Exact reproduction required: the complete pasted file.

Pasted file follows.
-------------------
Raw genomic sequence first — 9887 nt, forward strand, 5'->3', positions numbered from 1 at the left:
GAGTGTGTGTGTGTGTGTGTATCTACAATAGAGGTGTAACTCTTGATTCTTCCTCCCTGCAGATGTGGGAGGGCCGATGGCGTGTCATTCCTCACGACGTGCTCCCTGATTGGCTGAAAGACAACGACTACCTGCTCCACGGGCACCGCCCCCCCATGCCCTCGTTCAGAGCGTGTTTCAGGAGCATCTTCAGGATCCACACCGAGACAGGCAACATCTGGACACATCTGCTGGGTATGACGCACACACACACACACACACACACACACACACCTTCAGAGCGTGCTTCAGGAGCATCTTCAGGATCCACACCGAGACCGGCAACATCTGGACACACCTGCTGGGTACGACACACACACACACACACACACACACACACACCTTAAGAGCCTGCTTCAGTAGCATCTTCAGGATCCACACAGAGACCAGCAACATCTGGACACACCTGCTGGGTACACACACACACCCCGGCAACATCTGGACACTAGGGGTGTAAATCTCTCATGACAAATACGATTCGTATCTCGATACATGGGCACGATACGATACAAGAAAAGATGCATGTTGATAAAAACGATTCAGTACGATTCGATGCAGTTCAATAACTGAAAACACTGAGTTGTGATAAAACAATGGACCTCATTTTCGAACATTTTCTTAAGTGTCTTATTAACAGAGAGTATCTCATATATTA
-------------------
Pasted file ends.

Raw genomic sequence first — 9887 nt, forward strand, 5'->3', positions numbered from 1 at the left:
GAGTGTGTGTGTGTGTGTGTATCTACAATAGAGGTGTAACTCTTGATTCTTCCTCCCTGCAGATGTGGGAGGGCCGATGGCGTGTCATTCCTCACGACGTGCTCCCTGATTGGCTGAAAGACAACGACTACCTGCTCCACGGGCACCGCCCCCCCATGCCCTCGTTCAGAGCGTGTTTCAGGAGCATCTTCAGGATCCACACCGAGACAGGCAACATCTGGACACATCTGCTGGGTATGACGCACACACACACACACACACACACACACACACCTTCAGAGCGTGCTTCAGGAGCATCTTCAGGATCCACACCGAGACCGGCAACATCTGGACACACCTGCTGGGTACGACACACACACACACACACACACACACACACACCTTAAGAGCCTGCTTCAGTAGCATCTTCAGGATCCACACAGAGACCAGCAACATCTGGACACACCTGCTGGGTACACACACACACCCCGGCAACATCTGGACACTAGGGGTGTAAATCTCTCATGACAAATACGATTCGTATCTCGATACATGGGCACGATACGATACAAGAAAAGATGCATGTTGATAAAAACGATTCAGTACGATTCGATGCAGTTCAATAACTGAAAACACTGAGTTGTGATAAAACAATGGACCTCATTTTCGAACATTTTCTTAAGTGTCTTATTAACAGAGAGTATCTCATATATTA